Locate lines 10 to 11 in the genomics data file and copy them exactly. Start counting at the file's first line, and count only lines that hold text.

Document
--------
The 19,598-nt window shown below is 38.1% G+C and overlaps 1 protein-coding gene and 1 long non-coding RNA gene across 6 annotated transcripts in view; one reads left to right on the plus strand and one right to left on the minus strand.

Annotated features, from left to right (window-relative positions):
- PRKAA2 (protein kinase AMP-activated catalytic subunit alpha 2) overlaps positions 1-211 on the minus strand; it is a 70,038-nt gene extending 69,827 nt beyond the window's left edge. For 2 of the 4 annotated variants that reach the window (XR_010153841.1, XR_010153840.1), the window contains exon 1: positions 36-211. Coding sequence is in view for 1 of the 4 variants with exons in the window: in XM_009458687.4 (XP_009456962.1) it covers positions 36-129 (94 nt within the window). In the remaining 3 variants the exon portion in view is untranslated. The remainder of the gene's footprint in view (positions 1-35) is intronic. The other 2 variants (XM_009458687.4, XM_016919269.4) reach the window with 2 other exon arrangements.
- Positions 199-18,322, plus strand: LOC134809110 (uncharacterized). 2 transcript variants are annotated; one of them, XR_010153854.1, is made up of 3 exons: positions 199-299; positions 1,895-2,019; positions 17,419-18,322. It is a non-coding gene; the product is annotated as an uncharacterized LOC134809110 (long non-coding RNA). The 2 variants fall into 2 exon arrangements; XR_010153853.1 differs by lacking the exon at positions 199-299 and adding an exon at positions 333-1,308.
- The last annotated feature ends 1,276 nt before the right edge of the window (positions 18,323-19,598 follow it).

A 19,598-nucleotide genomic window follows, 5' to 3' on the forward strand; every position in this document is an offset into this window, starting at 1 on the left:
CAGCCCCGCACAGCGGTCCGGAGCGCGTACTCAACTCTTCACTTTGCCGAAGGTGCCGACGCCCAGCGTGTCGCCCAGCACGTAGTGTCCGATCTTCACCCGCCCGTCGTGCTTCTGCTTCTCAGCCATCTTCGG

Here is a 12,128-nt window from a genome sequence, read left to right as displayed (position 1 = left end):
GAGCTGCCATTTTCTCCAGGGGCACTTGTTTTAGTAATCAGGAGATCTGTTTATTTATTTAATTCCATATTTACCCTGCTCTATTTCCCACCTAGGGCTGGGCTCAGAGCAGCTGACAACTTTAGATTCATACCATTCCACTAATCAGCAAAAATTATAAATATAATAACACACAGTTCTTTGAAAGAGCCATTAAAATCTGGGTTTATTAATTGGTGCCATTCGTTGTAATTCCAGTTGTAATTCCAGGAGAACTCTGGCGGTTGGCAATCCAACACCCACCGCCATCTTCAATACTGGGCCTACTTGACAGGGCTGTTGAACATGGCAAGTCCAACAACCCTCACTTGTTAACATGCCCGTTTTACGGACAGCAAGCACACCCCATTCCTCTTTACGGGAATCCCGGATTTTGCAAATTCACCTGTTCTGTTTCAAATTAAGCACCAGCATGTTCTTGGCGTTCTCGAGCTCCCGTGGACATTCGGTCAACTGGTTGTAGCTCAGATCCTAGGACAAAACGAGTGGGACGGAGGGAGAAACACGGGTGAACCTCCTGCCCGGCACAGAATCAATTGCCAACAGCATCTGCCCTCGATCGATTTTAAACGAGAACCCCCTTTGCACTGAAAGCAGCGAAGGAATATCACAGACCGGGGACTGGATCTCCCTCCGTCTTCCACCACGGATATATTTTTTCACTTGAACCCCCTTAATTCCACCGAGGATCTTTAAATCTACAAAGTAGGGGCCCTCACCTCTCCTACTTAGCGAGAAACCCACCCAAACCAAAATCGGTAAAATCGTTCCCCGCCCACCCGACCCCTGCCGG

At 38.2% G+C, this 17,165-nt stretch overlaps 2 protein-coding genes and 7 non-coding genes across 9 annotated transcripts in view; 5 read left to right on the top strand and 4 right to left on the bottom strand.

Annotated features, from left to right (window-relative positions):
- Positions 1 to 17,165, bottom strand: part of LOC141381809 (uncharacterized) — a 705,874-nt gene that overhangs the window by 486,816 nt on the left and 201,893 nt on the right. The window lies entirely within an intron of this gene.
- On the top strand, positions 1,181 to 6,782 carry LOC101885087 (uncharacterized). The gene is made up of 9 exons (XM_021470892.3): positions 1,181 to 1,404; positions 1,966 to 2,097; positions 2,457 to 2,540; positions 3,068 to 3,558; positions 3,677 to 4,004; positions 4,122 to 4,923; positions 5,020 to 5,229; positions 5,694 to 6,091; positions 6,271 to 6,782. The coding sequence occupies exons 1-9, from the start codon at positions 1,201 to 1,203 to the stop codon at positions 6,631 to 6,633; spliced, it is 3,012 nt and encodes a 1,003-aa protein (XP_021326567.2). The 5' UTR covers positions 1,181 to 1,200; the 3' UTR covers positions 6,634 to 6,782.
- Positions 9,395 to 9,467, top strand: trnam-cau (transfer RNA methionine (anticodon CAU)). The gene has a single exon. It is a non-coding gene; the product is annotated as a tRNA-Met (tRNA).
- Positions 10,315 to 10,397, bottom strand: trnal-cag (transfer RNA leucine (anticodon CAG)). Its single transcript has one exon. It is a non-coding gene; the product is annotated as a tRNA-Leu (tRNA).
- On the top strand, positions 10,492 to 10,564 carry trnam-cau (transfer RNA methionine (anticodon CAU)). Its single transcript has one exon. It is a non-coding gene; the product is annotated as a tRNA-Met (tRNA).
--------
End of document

At 38.2% G+C, this 17,165-nt stretch overlaps 2 protein-coding genes and 7 non-coding genes across 9 annotated transcripts in view; 5 read left to right on the top strand and 4 right to left on the bottom strand.

Annotated features, from left to right (window-relative positions):